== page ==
Insights to Impact

The Latest from Brooklyn Community Foundation


Advocating for Social Change through Civic Engagement: Center for Law and Social Justice

Through our Brooklyn COVID-19 Response Fund’s Community-led Social Change grants, we’re partnering with the Center for Law and Social Justice (CLSJ) at Medgar Evers College, CUNY over five years as they dismantle and reimagine policies and systems that have prevented Black, Indigenous and other communities of color from thriving both prior to and during the COVID-19 pandemic. CLSJ addresses systemic inequities through a variety of approaches, including increasing civic engagement and voter participation in Central Brooklyn through community education campaigns, facilitating research, and building organizing capacity. As CLSJ’s partners, we’re excited to share a look at some of their recent work (read on below!), as well as insight from CLSJ's Executive Director Lurie Daniel Favors, Esq. on the impact of our partnership:

"Brooklyn Community Foundation is an essential supporter of CLSJ's Advocacy Academy and Voting Rights initiatives. The Foundation's critical funding allows our organization to galvanize Black Brooklyn residents to actively support their communities with the training and tools necessary to spark change at the grassroots level. It also allows us to build civic participation by bolstering electoral turnout, particularly in local and statewide elections. The Foundation's commitment to racial justice anchors its support for making Brooklyn more equitable and inclusive for all. We are grateful for its partnership and look forward to working with Brooklyn Community Foundation on protecting and uplifting people of African descent throughout the borough for years to come."

Training Elected Officials with A Racial Equity Lens

Part of CLSJ’s mission is to provide civic education and engage the Black electorate to build political momentum and increase the representation and resources necessary for their communities to thrive. CLSJ recently revived their training on governance through a racial equity lens for local elected officials, providing a unique and critical service to Brooklyn leaders and the community at-large. CLSJ held two workshops in February with 19 Councilmembers from across the five boroughs in attendance. The objectives of these workshops were twofold: 1) to train newly elected New York City Council members to understand how Black New Yorkers’ unique and collective histories shape their current reality and 2) learn how to more effectively represent the specific needs and concerns of Black New Yorkers, in light of those histories. The training offered a range of topics relevant to current issues, such as culturally responsive land use, community budgeting, and the racial justice commission ballot proposals. CLSJ’s trainings are vital as they serve to minimize barriers between Black New Yorkers, local leaders, and governing structures.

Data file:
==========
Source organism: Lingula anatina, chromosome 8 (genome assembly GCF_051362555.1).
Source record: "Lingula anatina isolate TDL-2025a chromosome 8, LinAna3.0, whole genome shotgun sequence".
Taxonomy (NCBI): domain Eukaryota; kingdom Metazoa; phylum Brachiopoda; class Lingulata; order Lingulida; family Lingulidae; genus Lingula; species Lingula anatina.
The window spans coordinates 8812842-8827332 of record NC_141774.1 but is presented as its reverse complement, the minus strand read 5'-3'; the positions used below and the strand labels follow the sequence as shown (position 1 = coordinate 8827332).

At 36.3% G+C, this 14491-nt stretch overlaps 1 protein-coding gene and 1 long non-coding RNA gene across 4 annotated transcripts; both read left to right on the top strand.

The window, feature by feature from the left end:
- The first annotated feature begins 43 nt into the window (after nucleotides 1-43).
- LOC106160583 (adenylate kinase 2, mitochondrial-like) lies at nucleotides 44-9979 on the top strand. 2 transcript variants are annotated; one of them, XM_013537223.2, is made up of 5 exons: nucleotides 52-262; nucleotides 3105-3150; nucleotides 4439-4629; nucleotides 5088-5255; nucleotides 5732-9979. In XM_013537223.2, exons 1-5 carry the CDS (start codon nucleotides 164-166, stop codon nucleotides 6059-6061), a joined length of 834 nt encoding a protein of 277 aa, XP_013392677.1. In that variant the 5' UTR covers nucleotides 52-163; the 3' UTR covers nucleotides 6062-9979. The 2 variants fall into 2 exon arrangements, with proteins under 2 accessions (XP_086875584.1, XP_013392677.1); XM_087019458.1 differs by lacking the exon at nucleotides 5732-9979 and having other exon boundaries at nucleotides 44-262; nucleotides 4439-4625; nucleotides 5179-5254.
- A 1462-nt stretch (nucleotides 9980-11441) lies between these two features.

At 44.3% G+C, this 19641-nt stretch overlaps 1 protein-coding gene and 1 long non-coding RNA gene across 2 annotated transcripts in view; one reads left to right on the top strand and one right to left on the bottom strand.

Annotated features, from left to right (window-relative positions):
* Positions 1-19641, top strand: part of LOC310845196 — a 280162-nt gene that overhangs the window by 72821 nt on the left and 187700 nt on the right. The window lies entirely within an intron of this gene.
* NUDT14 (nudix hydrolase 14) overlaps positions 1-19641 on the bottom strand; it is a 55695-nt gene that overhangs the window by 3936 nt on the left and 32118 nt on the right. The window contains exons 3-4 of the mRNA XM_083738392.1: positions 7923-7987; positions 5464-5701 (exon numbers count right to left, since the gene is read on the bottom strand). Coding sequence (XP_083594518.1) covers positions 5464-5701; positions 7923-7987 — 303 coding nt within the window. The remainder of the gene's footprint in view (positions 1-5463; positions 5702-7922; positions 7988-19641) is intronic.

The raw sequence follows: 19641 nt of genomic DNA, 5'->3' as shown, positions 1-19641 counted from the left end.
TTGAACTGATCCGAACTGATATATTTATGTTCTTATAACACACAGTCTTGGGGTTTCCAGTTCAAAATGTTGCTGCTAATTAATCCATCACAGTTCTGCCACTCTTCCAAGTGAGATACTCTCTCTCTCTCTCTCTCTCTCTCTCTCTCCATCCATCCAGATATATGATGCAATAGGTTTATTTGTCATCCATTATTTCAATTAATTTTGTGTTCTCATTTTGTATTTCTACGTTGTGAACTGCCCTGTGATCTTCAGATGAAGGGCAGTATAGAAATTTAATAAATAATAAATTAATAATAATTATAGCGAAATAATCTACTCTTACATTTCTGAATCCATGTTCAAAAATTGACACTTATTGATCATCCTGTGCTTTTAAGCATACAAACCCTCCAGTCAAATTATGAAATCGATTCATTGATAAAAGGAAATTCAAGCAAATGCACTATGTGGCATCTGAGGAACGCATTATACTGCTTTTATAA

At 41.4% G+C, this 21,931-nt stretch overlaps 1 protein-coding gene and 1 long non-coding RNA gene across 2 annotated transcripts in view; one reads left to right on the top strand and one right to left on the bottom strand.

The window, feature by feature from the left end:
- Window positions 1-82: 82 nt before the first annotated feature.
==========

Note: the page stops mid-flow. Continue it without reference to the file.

CLSJ’s Advocacy Academy 

One of the ways CLSJ centers racial justice through advocacy and organizing is through their Advocacy Academy, an 11-week virtual Civic Engagement course made for Black New Yorkers 18 years of age and above to learn how to implement programs, services, and other changes they want for their communities. In the most recent Academy cycle, participants created service-learning campaigns around issues that were close to them. They learned how to engage in issue organizing, how to facilitate engagement with community-based organizations and elected officials, and created step-by-step plans to guide the development of their programs. The next cycle of the Advocacy Academy kicks off on April 19, 2022; register here today!  

Racial Justice Commission  

In response to the momentous Black Lives Matter protests in the summer of 2020, the City launched the Racial Justice Commission to audit the City Charter and eliminate structural racism within the New York City government. CLSJ’s Executive Director Lurie Daniel Favors serves on the Racial Justice Commission, which released the final report to the City Clerk's office in late 2021. The report includes three structural changes in the form of ballot proposals that will be included in the next General Election in November 2022, and a roadmap the City should take to dismantle structural racism in government. The three ballot proposals are: adding a statement of values to guide the City government, establishing a Racial Equity Office, Plan, and Commission, and measuring the true local cost of living. New Yorkers will have the opportunity to vote for these measures on Election Day, November 8, 2022.  

Ximena Gallego

Communications Intern
CLSJ recently revived their training on governance through a racial equity lens for local elected officials, providing a unique and critical service to Brooklyn leaders and the community at-large.